Area Forecast Discussion
Issued by NWS Wilmington, OH

Current Version | Previous Version | Graphics & Text | Print | Product List | Glossary Off
Versions: 1 2 3 4 5 6 7 8 9 10 11 12 13 14 15 16 17 18 19 20 21 22 23 24 25 26 27 28 29 30 31 32 33 34 35 36 37 38 39 40 41 42 43 44 45 46 47 48 49 50
-- Highlight Changed Discussion --
-- Discussion containing changed information from previous version are highlighted. --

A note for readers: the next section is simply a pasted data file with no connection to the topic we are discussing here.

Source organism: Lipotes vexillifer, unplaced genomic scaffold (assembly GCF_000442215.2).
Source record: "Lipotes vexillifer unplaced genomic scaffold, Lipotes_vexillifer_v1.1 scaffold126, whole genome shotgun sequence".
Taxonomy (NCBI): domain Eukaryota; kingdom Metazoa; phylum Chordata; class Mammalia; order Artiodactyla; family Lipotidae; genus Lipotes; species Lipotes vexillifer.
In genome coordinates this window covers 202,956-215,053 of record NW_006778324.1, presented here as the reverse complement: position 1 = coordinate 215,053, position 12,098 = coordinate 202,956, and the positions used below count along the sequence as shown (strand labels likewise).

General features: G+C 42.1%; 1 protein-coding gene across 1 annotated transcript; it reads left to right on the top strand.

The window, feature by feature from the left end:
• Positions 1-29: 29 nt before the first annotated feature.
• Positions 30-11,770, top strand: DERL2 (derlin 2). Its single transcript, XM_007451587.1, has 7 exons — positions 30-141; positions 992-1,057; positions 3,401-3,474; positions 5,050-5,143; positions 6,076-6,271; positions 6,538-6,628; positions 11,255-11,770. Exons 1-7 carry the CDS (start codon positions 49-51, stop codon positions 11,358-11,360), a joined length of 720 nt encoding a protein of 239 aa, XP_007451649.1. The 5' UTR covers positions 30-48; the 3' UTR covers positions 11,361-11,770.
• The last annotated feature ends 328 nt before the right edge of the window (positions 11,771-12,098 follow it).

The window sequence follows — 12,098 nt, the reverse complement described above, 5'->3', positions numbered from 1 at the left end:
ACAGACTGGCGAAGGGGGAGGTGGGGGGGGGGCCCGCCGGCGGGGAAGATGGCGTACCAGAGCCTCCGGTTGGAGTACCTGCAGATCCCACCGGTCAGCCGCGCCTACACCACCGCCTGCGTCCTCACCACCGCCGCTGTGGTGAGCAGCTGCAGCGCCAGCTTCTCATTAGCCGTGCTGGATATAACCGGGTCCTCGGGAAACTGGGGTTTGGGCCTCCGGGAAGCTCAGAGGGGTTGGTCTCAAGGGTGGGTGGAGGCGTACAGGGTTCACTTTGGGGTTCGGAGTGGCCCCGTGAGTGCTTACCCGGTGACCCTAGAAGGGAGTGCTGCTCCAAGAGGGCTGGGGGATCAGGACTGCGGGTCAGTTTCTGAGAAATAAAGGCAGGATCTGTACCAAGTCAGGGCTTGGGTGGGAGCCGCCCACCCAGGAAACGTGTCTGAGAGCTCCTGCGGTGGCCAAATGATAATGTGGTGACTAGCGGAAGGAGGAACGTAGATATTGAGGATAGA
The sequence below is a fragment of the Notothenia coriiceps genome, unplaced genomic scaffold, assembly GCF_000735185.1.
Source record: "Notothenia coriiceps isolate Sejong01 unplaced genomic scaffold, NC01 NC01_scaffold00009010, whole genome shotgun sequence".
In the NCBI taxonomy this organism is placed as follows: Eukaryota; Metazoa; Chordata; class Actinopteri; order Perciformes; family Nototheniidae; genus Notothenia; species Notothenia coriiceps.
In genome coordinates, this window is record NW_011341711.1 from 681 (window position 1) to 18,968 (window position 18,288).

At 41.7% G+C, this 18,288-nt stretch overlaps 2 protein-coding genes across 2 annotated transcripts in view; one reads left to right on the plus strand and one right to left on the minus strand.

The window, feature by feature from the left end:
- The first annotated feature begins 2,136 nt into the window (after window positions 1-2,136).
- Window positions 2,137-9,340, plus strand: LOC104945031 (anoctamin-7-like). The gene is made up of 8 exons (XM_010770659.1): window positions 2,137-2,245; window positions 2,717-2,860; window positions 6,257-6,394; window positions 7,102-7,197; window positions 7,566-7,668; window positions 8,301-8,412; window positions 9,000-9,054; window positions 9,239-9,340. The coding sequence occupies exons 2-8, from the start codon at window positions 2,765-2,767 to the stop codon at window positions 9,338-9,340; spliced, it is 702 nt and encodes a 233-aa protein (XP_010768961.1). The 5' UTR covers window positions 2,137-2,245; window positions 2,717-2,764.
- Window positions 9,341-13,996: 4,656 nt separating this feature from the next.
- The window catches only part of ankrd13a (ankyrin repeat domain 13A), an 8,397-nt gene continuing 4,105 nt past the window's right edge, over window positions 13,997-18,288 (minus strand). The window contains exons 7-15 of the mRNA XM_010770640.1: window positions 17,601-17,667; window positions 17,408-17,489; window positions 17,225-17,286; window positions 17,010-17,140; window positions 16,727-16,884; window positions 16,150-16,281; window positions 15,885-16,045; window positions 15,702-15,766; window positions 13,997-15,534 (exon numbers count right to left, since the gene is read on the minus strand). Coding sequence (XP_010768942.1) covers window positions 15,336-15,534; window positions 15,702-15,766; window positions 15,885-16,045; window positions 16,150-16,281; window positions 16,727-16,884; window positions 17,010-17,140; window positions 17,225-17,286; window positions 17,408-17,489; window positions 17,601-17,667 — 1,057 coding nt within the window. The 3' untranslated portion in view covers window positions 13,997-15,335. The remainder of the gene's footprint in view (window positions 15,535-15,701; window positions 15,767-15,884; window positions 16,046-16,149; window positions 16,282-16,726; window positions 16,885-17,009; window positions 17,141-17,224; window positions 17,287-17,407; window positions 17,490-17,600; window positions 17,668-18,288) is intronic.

000 FXUS61 KILN 242056 AFDILN Area Forecast Discussion National Weather Service Wilmington OH 356 PM EST Fri Feb 24 2017 .SYNOPSIS... A low pressure system will track into the Great Lakes tonight while its associated cold front sweeps east across the Ohio Valley. Widespread showers and thunderstorms are expected as the cold front moves through. High pressure will gradually build back into the region late Saturday night into Sunday. More seasonable temperatures will spread into the area for the weekend. && .NEAR TERM /UNTIL 6 PM THIS EVENING/... It has been a record breaking day in terms of high temperatures across the region. All three major climate stations (KDAY, KCVG, and KCMH) have broken their all time February highs. In addition, KCMH has broke their all time meteorological winter high (December, January, and February), while KCVG has tied their all time meteorological winter high. Please refer to RER report products for more information and for the final high temperature numbers. For tonight, focus remains on the potential for severe weather across the region as low pressure tracks toward Lake Huron while its attendant cold front sweeps east across the region. Convection to our west over Indiana still remains somewhat elevated. In addition, the airmass over our area is still slightly capped and somewhat mixed out in the low levels, which has lowered boundary layer moisture some from projected forecasts. With dynamic energy rounding the base of a large scale trough, and with large scale ascent taking place this evening, cap should erode, allowing thunderstorms to develop and move into our western zones. High resolution models continue to indicate that these storms may eventually merge amongst themselves while the cold front and any convection along its boundary catches up. Potential still exists for some rotating storms which will pose large hail and damaging winds. Tornado threat is still there but will depend largely how much the boundary layer remains linked to the atmosphere above into the evening hours. Severe threat will then tend toward more of a damaging wind threat as the convection tries to form a qlcs structure across our eastern zones. In any case, thunderstorms are expected to exit our far east between 1 am EST and 4 am EST. A dry slot (i.e. sinking air and lack of deep moisture) is still expected late tonight in the wake of frontal passage. Lows will be set by morning as CAA takes place and continues into Saturday. They should range from the mid 30s west to the upper 40s east. && .SHORT TERM /6 PM THIS EVENING THROUGH 6 PM SATURDAY/... Parent large scale mid level trough is expected to pass across the Great Lakes and Ohio Valley on Saturday. CAA will result in slowly falling temperatures through the day. A few instability rain/and or snow showers may occur, but should end by Saturday evening. It will be brisk, but winds do not look as gusty as previously forecast. Gusts should be more in the 30 to 35 mph range. For Saturday night, mid level trough will exit to the east. Surface high pressure will gradually build into the Ohio Valley late. CAA stratocumulus will linger through at least early morning, with clearing expected from southwest to northwest late. Lows will fall into the lower to mid 20s. && .LONG TERM /SATURDAY NIGHT THROUGH FRIDAY/... Period will begin with high pressure centered just to the south of the fa in se KY. Skies will be mostly sunny, but temperatures will be seasonal with highs in the lower to mid 40s. Model continue with their differences for Sunday night into Monday with how quickly pcpn returns on the backside of the high. The GFS is slowed down it`s pcpn from yesterday and is concentrating across southern sections. The CMC hemispheric and NAM are showing similar solutions, while the ECMWF remains dry. Trended the forecast towards the consensus solution. Temps and thicknesses are low enuf that the pcpn should fall as a rain snow mix. This first shot of pcpn slips e on Monday, before a more substantial area of pcpn lifts up into the region during the later half of Monday night. A warm front lifting through the region will keep temperatures warm enough for all rain. The best rain chances on Tuesday will be in the morning. Well above normal temperatures will return as highs will range from the upper 50s to lower 60s. Pcpn chance taper down during Tuesday aftn, then a cold front will swing through the region on Wednesday. Showers and possibly a thunderstorms (around the Ohio River) will develop Tuesday night and will last into Wednesday until fropa. Highs on Wednesday will probably be early with falling temperatures in the afternoon. Northwest flow develops for the end of the week, which should bring back more seasonable temperatures. In the fast flow, the models are having timing difference with embedded vort maxs. Ran a blend of the solutions to have chance PoPs during the time frame. && .AVIATION /21Z FRIDAY THROUGH WEDNESDAY/... The forecast area will be firmly in the warm sector ahead of deepening low pressure and a cold front to our west this afternoon. Scattered cumulus with increasing mid/high clouds can be expected. Winds will be gusty from the south in the upper 20s to lower 30s knots. For tonight, focus turns to the low pressure system and an attendant cold front that is expected to sweep east across the terminals. Widespread showers and the likelihood of thunderstorms remains decent. Have included an MVFR conditional TEMPO group for the best time frame to expect convection. As is typical with thunderstorms, local IFR visibilities may occur within the strongest thunderstorm cores. Region will eventually become "dry slotted" late tonight behind frontal passage. Ceilings should remain in the VFR range in the dry slot until Saturday morning. On Saturday, parent upper level trough will move east across the Great Lakes and Ohio Valley. MVFR post frontal stratocumulus can be expected. Ceilings will lower to MVFR at first before rising back above VFR late in the day. A few rain and/or snow showers will be possible, mainly near the northern terminals as some post frontal instability will be in place. OUTLOOK...MVFR ceilings and visibilities possible Monday, Tuesday night, and Wednesday. && .ILN WATCHES/WARNINGS/ADVISORIES... OH...None. KY...None. IN...None. && $$ SYNOPSIS...Hickman NEAR TERM...Hickman/Sites SHORT TERM...Hickman LONG TERM...Sites AVIATION...Hickman is the U.S. government's official web portal to all federal, state and local government web resources and services.